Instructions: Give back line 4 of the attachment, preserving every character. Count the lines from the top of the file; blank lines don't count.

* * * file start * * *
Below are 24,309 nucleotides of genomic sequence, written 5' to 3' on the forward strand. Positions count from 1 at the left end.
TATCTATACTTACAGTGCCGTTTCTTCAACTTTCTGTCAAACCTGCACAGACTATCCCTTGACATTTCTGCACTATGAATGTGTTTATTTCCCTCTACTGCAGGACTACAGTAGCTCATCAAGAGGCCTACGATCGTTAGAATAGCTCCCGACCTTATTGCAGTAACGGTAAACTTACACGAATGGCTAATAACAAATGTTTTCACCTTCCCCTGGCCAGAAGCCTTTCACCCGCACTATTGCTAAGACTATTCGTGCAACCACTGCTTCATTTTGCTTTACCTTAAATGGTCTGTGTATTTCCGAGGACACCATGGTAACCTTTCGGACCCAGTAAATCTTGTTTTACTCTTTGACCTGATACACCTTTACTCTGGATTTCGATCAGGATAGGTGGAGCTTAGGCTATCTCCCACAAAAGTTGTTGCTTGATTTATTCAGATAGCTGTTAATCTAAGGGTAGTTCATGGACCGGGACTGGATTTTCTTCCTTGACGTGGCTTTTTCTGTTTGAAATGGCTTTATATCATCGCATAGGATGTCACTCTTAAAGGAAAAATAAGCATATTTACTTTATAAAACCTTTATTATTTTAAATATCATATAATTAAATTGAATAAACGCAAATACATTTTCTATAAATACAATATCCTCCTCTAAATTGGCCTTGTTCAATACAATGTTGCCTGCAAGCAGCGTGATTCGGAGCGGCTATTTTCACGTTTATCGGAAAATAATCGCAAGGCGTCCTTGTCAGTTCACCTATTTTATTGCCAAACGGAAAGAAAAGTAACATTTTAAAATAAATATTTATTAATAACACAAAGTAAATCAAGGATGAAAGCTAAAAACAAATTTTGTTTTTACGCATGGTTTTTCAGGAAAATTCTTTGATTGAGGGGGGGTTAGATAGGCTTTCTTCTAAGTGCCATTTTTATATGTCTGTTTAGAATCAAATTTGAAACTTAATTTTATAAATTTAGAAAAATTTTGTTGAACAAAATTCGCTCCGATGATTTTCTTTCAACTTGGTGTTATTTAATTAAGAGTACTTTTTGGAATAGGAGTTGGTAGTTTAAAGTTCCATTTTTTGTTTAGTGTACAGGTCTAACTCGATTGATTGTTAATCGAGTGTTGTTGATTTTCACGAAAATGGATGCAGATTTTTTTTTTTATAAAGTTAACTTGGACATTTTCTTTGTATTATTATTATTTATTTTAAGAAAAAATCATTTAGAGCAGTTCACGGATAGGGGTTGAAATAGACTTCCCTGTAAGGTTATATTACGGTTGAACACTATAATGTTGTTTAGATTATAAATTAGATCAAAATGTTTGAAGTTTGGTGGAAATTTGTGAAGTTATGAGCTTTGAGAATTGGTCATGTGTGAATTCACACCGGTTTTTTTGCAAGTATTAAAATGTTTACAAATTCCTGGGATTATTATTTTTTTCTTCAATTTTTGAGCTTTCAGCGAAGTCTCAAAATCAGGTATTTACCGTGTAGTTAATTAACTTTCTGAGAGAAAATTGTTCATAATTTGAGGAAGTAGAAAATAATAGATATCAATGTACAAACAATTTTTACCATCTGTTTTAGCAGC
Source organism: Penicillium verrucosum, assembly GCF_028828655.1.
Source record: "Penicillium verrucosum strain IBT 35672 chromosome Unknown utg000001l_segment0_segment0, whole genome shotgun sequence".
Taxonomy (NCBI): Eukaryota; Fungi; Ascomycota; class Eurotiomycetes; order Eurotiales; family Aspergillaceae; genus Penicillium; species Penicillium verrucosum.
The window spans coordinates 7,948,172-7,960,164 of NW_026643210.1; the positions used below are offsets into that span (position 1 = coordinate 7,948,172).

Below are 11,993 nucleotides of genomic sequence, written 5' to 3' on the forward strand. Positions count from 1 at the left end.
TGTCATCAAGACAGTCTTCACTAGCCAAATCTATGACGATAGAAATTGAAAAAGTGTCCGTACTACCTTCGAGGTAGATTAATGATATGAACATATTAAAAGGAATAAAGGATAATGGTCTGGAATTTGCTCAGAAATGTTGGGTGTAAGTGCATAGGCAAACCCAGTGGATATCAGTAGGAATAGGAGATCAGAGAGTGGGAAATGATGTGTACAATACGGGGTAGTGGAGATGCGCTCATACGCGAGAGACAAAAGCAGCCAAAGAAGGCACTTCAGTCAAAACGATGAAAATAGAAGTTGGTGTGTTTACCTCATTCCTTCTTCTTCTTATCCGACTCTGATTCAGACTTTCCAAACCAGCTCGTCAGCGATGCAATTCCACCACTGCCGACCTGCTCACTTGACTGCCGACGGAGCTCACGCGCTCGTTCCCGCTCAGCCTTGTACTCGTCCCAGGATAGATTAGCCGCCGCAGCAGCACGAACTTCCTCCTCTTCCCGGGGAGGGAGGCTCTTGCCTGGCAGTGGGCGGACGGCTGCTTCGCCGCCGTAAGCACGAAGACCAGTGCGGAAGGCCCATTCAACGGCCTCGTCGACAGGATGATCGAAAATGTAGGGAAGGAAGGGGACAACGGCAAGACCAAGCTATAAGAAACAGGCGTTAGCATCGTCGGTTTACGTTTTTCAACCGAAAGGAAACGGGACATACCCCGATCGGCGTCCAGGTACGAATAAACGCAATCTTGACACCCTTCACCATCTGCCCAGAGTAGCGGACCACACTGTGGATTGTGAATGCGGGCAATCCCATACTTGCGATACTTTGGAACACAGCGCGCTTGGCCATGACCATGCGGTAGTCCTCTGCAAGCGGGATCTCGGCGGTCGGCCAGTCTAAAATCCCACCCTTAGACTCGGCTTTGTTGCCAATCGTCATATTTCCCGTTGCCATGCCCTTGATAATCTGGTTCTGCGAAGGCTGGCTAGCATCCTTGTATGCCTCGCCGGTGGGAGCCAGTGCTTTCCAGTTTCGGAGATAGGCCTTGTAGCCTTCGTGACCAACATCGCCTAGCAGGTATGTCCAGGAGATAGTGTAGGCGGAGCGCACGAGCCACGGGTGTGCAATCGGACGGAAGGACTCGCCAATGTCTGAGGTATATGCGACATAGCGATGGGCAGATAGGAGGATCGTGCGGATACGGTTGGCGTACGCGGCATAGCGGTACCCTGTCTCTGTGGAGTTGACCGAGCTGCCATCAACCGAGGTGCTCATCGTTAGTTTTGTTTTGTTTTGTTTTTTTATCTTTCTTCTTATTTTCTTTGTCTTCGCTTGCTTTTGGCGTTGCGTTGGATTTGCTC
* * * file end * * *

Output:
Source record: "Penicillium verrucosum strain IBT 35672 chromosome Unknown utg000001l_segment0_segment0, whole genome shotgun sequence".